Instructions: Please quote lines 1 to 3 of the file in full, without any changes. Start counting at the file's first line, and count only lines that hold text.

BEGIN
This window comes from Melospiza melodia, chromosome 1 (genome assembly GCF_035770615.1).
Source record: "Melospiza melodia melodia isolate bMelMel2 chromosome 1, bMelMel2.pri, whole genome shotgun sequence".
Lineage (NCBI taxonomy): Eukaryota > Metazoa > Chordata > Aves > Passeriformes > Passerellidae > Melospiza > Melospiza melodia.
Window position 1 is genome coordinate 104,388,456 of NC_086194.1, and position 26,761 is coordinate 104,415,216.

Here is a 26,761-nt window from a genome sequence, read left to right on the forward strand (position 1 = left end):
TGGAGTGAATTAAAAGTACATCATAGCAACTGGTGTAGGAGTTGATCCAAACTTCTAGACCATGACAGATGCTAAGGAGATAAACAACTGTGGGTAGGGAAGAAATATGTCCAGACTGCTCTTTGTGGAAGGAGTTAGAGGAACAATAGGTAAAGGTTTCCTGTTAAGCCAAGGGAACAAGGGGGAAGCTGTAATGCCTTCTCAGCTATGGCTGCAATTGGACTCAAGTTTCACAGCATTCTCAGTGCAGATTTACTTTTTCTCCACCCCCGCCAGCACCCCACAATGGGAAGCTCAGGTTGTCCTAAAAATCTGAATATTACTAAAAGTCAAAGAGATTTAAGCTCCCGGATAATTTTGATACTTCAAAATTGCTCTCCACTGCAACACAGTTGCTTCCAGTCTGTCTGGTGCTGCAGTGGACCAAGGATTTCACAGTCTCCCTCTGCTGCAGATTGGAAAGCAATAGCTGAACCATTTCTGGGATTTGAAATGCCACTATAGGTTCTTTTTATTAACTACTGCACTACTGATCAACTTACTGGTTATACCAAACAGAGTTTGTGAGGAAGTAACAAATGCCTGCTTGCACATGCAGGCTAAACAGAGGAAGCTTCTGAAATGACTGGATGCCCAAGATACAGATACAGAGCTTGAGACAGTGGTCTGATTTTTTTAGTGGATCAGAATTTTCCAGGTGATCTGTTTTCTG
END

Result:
This window comes from Melospiza melodia, chromosome 1 (genome assembly GCF_035770615.1).
Source record: "Melospiza melodia melodia isolate bMelMel2 chromosome 1, bMelMel2.pri, whole genome shotgun sequence".
Lineage (NCBI taxonomy): Eukaryota > Metazoa > Chordata > Aves > Passeriformes > Passerellidae > Melospiza > Melospiza melodia.